“Even if the shutdown occurs,” says Jim, “it’s likely to be over in a week or so. But there are only three business days between the scheduled shutdown and the FOMC meeting. It’s hard to imagine the Fed tightening financial conditions when the entire government (or at least ‘nonessential personnel’) are locked out of their offices.”
[Ed. note: Jim has just fessed up to an important secret he’s kept for 15 years.
In fairness, he had no choice. It was part of a top-secret CIA project; the agency gave clearance to fewer than 100 people worldwide… and he was one of them. Now, for the first time, he’s “declassifying” everything. You’ll understand once you watch this two-minute video.]
Crude trades at $57.21 a barrel after an anticlimactic OPEC meeting in Vienna.
Ministers agreed to extend the current round of production cuts through the end of 2018; they’d been set to expire in March. As we go to virtual press, separate talks with non-OPEC member Russia — the world’s No. 2 producer — have reached the same conclusion. We’ll tease out some of the longer-term implications tomorrow…
While not directly related to penny pot stocks, we’re compelled to report a speed bump on the road toward cannabis legalization — and what we can only hope will be a test case.
“Sometime in the next couple of years,” we mused here on Oct. 10, “‘conservative’ Americans are going to have to reconcile their professed support for the Second Amendment with their law-and-order attitude toward weed.” Under federal law, marijuana users are barred from owning firearms… and that’s a state of affairs the National Rifle Association seems content with, even though more than half of all U.S. states have legalized medical or recreational cannabis.
Which brings us to a story at the Daily Caller this week: “Hawaiian authorities have asked medical marijuana users to ‘voluntarily surrender’ firearms due to their medicinal status. This may mark the first time a law enforcement entity has moved to confiscate guns from cannabis patients.”
Hawaii’s first medical marijuana dispensary opened in August. It turns out the state keeps a database of both medical marijuana patients and firearms purchasers. “That allowed the Honolulu police to cross-check and compile a list of MMJ patients in the state’s firearms registry,” says the website Leafly.
Folks on that list got a letter from the Honolulu Police this month giving them 30 days to “voluntarily surrender” their guns and ammo. The letter did not specify an “or else” if the recipient does not comply.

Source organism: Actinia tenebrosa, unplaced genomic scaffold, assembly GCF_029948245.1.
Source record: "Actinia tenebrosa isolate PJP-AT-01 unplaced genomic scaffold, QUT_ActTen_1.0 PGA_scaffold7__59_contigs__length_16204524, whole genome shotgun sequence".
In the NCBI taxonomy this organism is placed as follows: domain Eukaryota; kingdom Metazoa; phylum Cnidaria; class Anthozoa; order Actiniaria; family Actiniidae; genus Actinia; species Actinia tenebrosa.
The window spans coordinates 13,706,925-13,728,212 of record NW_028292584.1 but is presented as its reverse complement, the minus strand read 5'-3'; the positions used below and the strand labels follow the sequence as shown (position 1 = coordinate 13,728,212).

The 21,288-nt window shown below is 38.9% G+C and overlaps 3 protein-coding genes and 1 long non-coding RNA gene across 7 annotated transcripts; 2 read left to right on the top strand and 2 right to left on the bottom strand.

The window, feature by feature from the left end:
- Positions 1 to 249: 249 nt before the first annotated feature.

How about it, NRA? Is this a bridge too far? Maybe you don’t care because Democrats have carried Hawaii in every presidential election since 1988. But as the wave of legalization rolls on (and more and more of your membership is investing in penny pot stocks) eventually this is going to be an issue somewhere in a “red state.” You can’t duck it forever…
To the mailbag — where not surprisingly, bitcoin is on readers’ brains…
“In 1841 Charles Mackay’s new book, Extraordinary Popular Delusions and the Madness of Crowds, was released, and I wonder if the bitcoin saga may end up joining those mentioned in his book.”
The 5: Almost certainly. But for reasons laid out here yesterday, we’re not there yet. (Stick around for an Overtime briefing in today’s 5 where James Altucher addresses the bitcoin-bubble question in further depth.)
By the way, your editor’s reading list for the coming weeks includes Devil Take the Hindmost, Edward Chancellor’s authoritative study of bubbles, based in part on Mackay’s work and published near the peak of the dot-com bubble in 1999. It will sharpen my own sensitivity to the presence and timing of bubbles and inform my discussions with our gurus and analysts.
It’s a point of pride here at Agora Financial that we called the housing bubble of the mid-2000s — in December 2004, no less, when doing so was extremely unfashionable. (The infamous Time magazine cover “Home $weet Home: Why We’re Going Gaga Over Real Estate” came in June 2005.) It was vision like this that attracted me to join the firm in 2007 and walk away from a 20-year career in broadcast news.
All the same, we can’t get cocky: I daresay our biggest blown call was a failure to recognize the bubble in shale energy in 2014.
We were so enthralled by the newfound bounty of oil and gas… and the good ol’ American ingenuity that made it possible… that we were blinded to a deeper reality: Because the Federal Reserve had been keeping interest rates so low for so long, many explorers and drillers were borrowing up to their eyeballs.
In other words, a lot of that exploration and drilling took place only because of reckless Fed policy. It was an artificial boom, destined to end in a bust. We should have known that $17-an-hour Walmart greeters in North Dakota represented a huge hairball of “malinvestment,” to use the term coined by the Austrian School economists.
In light of gold’s renewed slump of recent days, a reader writes…
“We may have to tweak the old adage to ‘The gold market manipulators can irrationally manipulate longer than you can stay solvent.’”
The 5: Heh… That depends on when you bought, of course. Someone who bought at the peak in September 2011 is still feeling a lot of pain.
But if you bought at the $1,050 range in late 2015, you can obviously ride the ups and downs in more comfort. By the way, we published remarks at that time from commodities legend Jim Rogers saying $1,050 likely marked the bottom because it was a 50% “retracement” from the $1,900 high.
With the benefit of two years’ hindsight, it certainly looks as if fears of gold falling back below $1,000 are unfounded…
The 5 Min. Forecast
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Your editor is having weird ’80s flashbacks today, including the “Japanese miracle” of that decade. Read More
We received an avalanche of responses to Tuesday’s episode of The 5… So we devote today’s issue to our readers’ perspectives. Read More
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Warren Buffett’s empire is under siege in 2020… “but that doesn’t mean there aren’t good deals to be had,” says hedge fund veteran James Altucher. Read More
A large swath of corporate America is sitting out social media — with both economic and political implications — for enabling “hate speech” and “misinformation.” Read More